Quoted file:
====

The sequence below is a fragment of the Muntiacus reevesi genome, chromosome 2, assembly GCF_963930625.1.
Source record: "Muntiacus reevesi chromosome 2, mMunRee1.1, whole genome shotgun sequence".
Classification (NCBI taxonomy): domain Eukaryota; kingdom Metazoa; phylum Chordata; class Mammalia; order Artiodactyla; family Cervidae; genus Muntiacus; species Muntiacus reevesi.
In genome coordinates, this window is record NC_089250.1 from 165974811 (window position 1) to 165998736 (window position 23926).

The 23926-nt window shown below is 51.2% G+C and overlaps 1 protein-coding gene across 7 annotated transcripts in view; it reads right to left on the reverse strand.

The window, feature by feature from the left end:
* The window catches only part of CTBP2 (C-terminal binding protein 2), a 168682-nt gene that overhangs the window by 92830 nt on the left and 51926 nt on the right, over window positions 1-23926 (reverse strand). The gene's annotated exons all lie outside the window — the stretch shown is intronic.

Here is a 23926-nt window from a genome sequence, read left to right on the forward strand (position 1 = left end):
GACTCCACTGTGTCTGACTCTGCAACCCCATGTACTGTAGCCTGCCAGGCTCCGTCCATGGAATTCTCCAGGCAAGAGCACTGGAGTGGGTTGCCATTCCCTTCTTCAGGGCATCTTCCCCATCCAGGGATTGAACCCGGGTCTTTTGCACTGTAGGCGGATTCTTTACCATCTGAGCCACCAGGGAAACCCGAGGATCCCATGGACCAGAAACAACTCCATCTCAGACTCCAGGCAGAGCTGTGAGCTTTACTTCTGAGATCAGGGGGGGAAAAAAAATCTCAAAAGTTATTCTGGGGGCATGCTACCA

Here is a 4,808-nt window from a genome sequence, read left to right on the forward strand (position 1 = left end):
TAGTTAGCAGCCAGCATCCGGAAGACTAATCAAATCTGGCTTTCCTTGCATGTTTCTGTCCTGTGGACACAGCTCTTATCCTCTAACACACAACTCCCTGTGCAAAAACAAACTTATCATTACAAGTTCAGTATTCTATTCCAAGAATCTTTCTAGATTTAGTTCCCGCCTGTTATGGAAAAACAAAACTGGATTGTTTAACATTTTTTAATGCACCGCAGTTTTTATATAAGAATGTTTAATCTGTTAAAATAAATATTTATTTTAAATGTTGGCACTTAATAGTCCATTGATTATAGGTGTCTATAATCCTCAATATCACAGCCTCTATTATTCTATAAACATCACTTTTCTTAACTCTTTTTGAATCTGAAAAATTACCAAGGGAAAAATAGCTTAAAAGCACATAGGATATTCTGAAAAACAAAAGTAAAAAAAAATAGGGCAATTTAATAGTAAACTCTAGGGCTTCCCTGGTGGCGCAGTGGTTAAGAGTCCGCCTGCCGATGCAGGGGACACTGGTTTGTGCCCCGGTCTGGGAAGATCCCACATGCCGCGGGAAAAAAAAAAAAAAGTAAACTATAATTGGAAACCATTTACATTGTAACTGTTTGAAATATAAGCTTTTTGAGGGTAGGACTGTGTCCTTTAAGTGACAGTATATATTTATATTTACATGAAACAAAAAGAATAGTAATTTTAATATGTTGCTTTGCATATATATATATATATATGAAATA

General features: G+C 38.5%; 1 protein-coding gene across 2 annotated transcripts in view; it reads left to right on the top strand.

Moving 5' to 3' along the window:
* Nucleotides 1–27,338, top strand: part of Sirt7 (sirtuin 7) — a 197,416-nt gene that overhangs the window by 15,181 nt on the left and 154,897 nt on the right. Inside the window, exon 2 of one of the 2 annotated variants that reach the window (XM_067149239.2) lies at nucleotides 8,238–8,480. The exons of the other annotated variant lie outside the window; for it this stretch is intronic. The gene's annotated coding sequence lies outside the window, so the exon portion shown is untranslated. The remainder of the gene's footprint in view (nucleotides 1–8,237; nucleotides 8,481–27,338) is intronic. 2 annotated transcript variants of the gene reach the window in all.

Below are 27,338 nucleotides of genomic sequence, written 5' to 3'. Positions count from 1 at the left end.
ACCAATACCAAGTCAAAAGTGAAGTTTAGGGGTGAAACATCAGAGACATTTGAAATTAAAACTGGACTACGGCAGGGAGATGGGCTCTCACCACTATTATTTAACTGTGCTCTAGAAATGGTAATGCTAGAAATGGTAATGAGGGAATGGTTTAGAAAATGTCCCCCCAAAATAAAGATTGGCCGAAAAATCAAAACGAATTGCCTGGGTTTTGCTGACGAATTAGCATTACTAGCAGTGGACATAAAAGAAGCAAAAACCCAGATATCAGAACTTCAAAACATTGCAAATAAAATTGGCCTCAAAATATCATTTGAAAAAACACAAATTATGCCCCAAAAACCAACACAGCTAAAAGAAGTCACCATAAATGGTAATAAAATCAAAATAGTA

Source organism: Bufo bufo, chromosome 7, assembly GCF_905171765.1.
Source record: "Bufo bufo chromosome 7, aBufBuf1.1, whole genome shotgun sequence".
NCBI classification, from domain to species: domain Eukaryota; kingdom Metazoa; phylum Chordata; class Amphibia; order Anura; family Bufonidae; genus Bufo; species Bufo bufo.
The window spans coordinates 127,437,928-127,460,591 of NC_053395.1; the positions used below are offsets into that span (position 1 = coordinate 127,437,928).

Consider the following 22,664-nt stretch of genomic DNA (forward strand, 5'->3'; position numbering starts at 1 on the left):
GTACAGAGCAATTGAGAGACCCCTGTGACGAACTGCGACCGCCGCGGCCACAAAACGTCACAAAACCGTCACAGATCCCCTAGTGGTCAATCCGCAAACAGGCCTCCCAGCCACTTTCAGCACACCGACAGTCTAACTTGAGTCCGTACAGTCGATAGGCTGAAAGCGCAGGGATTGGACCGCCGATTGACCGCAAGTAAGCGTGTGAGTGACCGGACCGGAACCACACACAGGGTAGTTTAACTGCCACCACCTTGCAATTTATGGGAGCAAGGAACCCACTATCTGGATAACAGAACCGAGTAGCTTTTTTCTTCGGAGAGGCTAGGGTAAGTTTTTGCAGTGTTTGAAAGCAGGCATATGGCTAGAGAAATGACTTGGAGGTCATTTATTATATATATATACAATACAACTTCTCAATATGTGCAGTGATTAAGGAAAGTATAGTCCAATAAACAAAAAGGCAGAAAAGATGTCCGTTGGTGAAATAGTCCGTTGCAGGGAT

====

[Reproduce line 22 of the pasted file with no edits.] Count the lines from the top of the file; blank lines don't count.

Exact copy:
GTACAGAGCAATTGAGAGACCCCTGTGACGAACTGCGACCGCCGCGGCCACAAAACGTCACAAAACCGTCACAGATCCCCTAGTGGTCAATCCGCAAACAGGCCTCCCAGCCACTTTCAGCACACCGACAGTCTAACTTGAGTCCGTACAGTCGATAGGCTGAAAGCGCAGGGATTGGACCGCCGATTGACCGCAAGTAAGCGTGTGAGTGACCGGACCGGAACCACACACAGGGTAGTTTAACTGCCACCACCTTGCAATTTATGGGAGCAAGGAACCCACTATCTGGATAACAGAACCGAGTAGCTTTTTTCTTCGGAGAGGCTAGGGTAAGTTTTTGCAGTGTTTGAAAGCAGGCATATGGCTAGAGAAATGACTTGGAGGTCATTTATTATATATATATACAATACAACTTCTCAATATGTGCAGTGATTAAGGAAAGTATAGTCCAATAAACAAAAAGGCAGAAAAGATGTCCGTTGGTGAAATAGTCCGTTGCAGGGAT